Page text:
—Finally, there is the NPT, and our drive to strengthen it. Do we want to pressure Japan at this particular time; if India is destined to become a nuclear power of sorts, can we insist that Japan become a permanent non-nuclear power, given our own declining position in Asia.

—In South Asia, we will be confronted with Diego Garcia in the Congress, and demands that we negotiate with the USSR, etc. We have to decide whether to take a stand on this. It is a particularly important token of our policy in the eyes of Peking.


It is fruitless to speculate in this particular memorandum whether Vietnam is overrun, collapses for lack of leadership and will, negotiates an accommodation, or even survives through another year.

—In our policy we will have to give some new consideration to the tired, semi-phony argument of Asian Titoism. It was totally erroneously applied to a country that had not fulfilled its revolution, but it may have some validity if there is one Vietnam.

[Page 287]

—We have two possible interests: (1) we should encourage, as possible, tensions between the Vietnamese and the Chinese, simply because we do not want any basis for the revival of a communist movement spreading across Asia; (2) on the other hand, we do not want the Asians to look to Moscow for reassurance against Vietnamese hegemony; we should prefer that they look to China. Operationally this means that we should encourage some role for Sihanouk, to the degree we will have any influence, and we should be prepared to deal with one Vietnam if it is established.

Which brings us back to the operational problem of what our political position will be in the current crisis. If it should come to negotiations, what are our interests? Not to be involved at all, to become involved and try to salvage what we can, or even to face the inevitability of a communist dominance and work for a separate communist entity in South Vietnam? Given the problems of Korea, and the insurgencies in other parts of Asia, we have to be very careful not to gain the reputation for playing the honest broker between communists and non-communists in Asia.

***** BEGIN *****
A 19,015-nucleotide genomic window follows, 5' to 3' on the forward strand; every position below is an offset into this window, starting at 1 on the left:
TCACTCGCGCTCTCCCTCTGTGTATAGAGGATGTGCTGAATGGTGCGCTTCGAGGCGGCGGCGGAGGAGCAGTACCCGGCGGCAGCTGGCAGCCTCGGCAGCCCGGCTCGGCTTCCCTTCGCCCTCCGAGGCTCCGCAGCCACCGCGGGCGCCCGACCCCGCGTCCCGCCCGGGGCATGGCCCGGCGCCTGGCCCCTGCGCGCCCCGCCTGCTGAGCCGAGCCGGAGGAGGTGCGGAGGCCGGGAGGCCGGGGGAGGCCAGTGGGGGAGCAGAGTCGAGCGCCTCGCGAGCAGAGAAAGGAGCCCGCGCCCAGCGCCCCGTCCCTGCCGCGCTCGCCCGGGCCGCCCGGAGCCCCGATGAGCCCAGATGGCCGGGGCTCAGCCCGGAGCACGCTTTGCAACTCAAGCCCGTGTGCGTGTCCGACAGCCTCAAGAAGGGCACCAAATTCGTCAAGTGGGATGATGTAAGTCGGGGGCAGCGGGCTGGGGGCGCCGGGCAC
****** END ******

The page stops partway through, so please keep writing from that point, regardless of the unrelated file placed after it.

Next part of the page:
1. Source: National Archives, RG 59, Records of the Office of the Counselor Helmut Sonnenfeldt, Lot 81D286, Box 3, HS Chron, Official—Apr–June, 1975. Secret; Sensitive. Kissinger’s initials appear on the memorandum alongside his handwritten comment: “Excellent—Let’s discuss soonest.” Notations in the upper right hand corner of the first page read: “direct to C” and “Secto 3.”
  2. We have given this memo to W. Lord and P. Habib, but wanted you to have this draft before you leave for California. [Footnote is in the original. Kissinger accompanied Ford to California.]
  3. North Vietnam began a major military offensive in March; by early April, North Vietnamese troops were approaching Saigon.
  4. See footnote 2, Document 9.
  5. The Gulf of Tonkin Resolution, P.L. 88–408 (78 Stat. 384), signed by President Johnson on August 10, 1964, authorized the President to take necessary steps, including armed force, to repel any armed attack against the forces of the United States and prevent future aggression. The New York Times reported on March 14, 1975, that both Senate and House Democrats voted in party caucuses against further military aid to Vietnam and Cambodia. (John Finney, “Aid to Cambodia Is Set Back Anew in Congress Votes,” p. 1) The joint resolution, a response to torpedo attacks on the USS Maddox and C. Turner Joy, passed the Senate (88–2) and House (416–0) on August 7, 1964. Johnson signed Joint Resolution 1145 into law on August 10. For additional information surrounding the Gulf of Tonkin incident and Resolution, see Foreign Relations, 1964–1968, volume I, Vietnam, 1964, Documents 255308.